The most important development was the adoption of the Children’s Law, which established that the best interest of the child should guide all decisions impacting children, and included a Bill of Rights for children. The Children’s Law mandated the establishment of a National Child Well-Being Council to exercise oversight over children’s issues. The Government had opened ‘safe houses’ for child survivors of violence, new orphanages, and rehabilitation services for child rape victims. Across the country there were youth programmes aimed at empowering young people and opening employment opportunities for them.
The sustainability of those programmes relied on their regular and uninterrupted budgeting, vigilant monitoring and accurate data collection, and much work needed to be done in those areas. In addition, Liberia was still struggling with human resources capacities and needed to invest in increasing the capacities of the relevant services. Building a protective system for children and connecting its sub-systems in the fields of health, education, justice, water sanitation etcetera would require coordination and planning. Lack of financial resources constituted a significant obstacle. Despite those challenges, Liberia was committed to ensuring children’s rights and developing a clear Agenda for Transformation. Liberia would implement the recommendations made by the United Nations Children's Fund to ensure birth registration of all children.
Questions from the Experts
AGNES AIDOO, Committee Member acting as Country Rapporteur for the Report of Liberia, said the very existence of Liberia had been threatened by continued war, which caused massive destruction of infrastructure and displacement of people. Since the war Liberia had seen a period of rapid reconstruction. However, challenges remained, such as security concerns and regional instability, geographical disparities such as inequalities between rural and urban areas, high levels of illiteracy, severe human resources constraints in the areas of health, education and security, gender disparities and pervasive gender-based violence against girls and women, and persistent negative customary practices. However, the report of Liberia showed that despite those challenges, immense progress had been made, through the adoption of new laws and reform of the criminal law. Key legislative reforms included the adoption of the Children’s Law in 2011, which constituted a comprehensive Bill Of Rights for children, the 2011 Education Reform Act, the 2006 Rape Law and the Poverty Reduction Strategy.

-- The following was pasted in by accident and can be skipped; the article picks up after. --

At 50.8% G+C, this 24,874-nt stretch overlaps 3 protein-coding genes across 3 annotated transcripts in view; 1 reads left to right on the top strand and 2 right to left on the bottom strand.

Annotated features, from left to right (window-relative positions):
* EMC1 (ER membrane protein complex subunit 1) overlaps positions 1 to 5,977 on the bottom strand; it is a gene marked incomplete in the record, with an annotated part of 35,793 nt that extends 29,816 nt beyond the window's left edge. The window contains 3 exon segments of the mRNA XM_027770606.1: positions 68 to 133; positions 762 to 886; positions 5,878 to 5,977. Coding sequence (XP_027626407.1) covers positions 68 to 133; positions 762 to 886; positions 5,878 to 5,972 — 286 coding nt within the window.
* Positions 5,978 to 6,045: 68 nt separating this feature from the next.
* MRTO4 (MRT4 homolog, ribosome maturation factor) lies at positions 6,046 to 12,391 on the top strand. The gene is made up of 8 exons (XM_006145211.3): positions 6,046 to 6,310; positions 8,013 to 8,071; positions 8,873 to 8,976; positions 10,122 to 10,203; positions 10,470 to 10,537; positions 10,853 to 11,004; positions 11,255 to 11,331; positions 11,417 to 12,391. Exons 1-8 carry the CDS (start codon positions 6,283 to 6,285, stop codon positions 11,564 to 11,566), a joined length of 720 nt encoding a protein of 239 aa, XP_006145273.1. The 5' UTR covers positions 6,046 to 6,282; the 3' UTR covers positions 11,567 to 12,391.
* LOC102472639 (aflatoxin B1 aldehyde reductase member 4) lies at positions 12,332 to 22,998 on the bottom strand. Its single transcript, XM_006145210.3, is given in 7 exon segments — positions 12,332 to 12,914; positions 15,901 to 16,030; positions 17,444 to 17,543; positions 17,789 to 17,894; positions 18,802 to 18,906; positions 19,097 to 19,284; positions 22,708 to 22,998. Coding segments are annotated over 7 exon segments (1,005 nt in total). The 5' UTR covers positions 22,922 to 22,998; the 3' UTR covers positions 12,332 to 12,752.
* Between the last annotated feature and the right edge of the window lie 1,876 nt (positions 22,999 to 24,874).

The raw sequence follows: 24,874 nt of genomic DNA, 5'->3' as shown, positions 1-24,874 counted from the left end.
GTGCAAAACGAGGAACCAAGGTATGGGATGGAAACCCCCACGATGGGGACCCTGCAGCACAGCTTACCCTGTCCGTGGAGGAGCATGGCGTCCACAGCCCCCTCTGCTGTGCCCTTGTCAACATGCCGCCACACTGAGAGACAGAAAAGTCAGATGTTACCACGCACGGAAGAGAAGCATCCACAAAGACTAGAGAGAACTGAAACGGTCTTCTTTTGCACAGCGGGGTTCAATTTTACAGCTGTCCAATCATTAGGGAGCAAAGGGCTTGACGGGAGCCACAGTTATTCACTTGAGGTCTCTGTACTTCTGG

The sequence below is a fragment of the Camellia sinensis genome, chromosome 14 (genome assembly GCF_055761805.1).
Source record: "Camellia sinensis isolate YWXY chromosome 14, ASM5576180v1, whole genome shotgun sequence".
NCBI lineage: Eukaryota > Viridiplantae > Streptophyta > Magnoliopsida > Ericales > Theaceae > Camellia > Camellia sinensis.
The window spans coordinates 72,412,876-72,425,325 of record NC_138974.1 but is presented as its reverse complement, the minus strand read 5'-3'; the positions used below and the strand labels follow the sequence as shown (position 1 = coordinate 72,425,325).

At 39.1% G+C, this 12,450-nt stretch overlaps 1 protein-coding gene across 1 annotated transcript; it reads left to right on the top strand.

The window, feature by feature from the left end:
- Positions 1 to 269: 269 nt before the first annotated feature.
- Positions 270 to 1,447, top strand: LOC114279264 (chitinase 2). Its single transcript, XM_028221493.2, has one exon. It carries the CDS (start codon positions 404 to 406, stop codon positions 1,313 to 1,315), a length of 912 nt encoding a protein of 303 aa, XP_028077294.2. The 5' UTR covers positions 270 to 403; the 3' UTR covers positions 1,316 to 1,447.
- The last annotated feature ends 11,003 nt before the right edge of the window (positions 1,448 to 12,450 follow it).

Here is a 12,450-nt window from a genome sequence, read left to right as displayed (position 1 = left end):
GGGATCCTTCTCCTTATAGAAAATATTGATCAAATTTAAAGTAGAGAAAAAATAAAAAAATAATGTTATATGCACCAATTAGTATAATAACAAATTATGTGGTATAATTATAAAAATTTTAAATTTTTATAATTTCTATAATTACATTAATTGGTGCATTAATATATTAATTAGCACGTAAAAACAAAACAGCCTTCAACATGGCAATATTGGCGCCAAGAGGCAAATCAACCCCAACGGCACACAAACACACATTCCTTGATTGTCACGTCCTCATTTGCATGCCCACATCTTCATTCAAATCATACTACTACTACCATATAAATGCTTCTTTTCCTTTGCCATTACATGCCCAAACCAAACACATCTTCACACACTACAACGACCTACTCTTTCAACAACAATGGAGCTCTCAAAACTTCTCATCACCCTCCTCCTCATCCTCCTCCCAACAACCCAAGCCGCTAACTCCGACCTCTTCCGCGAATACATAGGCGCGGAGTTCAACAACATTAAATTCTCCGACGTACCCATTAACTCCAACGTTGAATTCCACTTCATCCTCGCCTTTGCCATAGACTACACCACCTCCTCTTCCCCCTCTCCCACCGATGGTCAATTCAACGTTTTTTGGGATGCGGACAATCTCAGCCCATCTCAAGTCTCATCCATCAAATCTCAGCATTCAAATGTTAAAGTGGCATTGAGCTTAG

Liberia had ratified most of the core international human rights instruments, including, in July 2012, the Convention on the Rights of Persons with Disabilities. However Liberia had not ratified most of the Optional Protocols to those instruments, including the Convention on the Rights of the Child. Would Liberia ratify the Optional Protocol on the involvement of children in armed conflict and the Optional Protocol on the sale of children, child prostitution and child pornography?
The Rapporteur asked the delegation to clarify the schedule for legislative reform that would make Liberia’s laws consistent with the Children’s Law and the Convention. She asked whether the Division for Children’s Protection under the Ministry of Gender and Development had sufficient funding and authority to coordinate child rights. The Children’s Law allowed for the establishment of a National Council on Child Well-Being. When would that body be set up? Which civil society organizations were participating in the drafting of the National Plan of Action to implement the Convention and the Children’s Law? In the absence of a mechanism to tackle the allocation of resources for children, how did Liberia know that it was investing enough money to meet their specific needs?
Concerning the dissemination of the Convention and training of professionals to work with children, the Rapporteur asked whether adequate measures had been implemented to ensure that the Convention was becoming better known by the population – and by children? Did a child-friendly version of the Convention exist, and had the Convention been translated into local languages?
Committee Experts warmly welcomed the high level delegation, which consisted of four Government Ministers, and thanked the Minister of Gender and Development for her presentation of the report. Experts congratulated Liberia on its crucial transition process and for the great improvement and efforts in the field of children’s rights, particularly the adoption of the Children’s Law and legislative reform. What capacity did civil society have in Liberia, to what extend had it been consulted in the drafting of the periodic report, and was registration of civil society organizations restricted in any way?